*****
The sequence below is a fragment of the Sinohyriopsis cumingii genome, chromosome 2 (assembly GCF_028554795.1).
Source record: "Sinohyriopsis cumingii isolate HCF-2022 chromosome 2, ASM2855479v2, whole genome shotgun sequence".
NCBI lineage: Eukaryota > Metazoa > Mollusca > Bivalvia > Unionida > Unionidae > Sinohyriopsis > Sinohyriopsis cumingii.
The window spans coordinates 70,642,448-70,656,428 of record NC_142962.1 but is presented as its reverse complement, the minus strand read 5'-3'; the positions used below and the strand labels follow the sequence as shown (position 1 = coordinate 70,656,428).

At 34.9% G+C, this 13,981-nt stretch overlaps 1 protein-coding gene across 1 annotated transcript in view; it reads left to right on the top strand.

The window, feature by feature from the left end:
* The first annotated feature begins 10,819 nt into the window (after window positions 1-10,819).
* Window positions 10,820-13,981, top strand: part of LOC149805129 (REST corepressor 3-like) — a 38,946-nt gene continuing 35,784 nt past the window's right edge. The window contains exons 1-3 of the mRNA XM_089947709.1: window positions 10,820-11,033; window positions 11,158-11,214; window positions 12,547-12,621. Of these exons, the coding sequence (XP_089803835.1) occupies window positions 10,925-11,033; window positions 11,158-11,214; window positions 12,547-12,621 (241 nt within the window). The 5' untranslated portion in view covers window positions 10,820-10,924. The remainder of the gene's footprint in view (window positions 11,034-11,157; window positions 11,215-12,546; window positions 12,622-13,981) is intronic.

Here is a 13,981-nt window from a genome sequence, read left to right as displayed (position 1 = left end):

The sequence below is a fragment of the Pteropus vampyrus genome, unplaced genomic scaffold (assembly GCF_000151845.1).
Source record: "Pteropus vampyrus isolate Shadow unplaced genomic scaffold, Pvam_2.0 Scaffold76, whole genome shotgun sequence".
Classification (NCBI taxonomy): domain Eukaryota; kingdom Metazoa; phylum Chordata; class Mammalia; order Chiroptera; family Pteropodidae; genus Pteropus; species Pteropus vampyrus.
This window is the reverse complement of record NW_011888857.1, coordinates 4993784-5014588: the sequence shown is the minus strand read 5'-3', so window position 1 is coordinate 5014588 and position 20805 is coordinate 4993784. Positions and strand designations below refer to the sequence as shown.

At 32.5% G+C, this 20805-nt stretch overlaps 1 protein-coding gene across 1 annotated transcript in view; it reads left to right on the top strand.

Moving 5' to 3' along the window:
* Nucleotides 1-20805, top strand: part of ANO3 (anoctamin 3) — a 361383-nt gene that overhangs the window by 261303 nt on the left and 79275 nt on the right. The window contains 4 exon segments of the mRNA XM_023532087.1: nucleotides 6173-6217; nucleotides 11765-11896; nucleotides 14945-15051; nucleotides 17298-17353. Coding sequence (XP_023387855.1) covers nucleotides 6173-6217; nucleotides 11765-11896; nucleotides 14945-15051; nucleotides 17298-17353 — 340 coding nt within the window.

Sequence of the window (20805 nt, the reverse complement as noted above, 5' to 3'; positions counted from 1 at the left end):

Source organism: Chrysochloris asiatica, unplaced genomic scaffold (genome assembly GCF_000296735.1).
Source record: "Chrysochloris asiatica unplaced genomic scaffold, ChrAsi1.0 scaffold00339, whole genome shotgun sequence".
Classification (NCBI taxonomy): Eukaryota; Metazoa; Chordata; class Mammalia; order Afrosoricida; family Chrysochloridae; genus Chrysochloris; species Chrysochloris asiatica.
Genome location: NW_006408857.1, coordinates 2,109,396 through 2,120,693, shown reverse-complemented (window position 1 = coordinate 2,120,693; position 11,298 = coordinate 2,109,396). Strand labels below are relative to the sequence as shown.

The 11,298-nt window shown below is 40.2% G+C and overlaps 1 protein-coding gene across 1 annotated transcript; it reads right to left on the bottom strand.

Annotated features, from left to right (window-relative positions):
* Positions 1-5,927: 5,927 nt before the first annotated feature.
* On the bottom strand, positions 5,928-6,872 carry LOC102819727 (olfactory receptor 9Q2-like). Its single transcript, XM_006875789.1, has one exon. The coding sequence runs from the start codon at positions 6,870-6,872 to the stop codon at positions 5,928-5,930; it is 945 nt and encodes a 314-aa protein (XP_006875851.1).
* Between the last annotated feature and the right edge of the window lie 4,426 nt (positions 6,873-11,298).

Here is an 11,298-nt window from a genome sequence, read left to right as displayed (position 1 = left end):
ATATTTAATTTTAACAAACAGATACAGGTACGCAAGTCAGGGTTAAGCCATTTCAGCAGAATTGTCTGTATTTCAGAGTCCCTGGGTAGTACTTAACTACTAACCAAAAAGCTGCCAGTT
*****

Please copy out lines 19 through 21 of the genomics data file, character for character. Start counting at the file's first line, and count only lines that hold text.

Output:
Source record: "Chrysochloris asiatica unplaced genomic scaffold, ChrAsi1.0 scaffold00339, whole genome shotgun sequence".
Classification (NCBI taxonomy): Eukaryota; Metazoa; Chordata; class Mammalia; order Afrosoricida; family Chrysochloridae; genus Chrysochloris; species Chrysochloris asiatica.
Genome location: NW_006408857.1, coordinates 2,109,396 through 2,120,693, shown reverse-complemented (window position 1 = coordinate 2,120,693; position 11,298 = coordinate 2,109,396). Strand labels below are relative to the sequence as shown.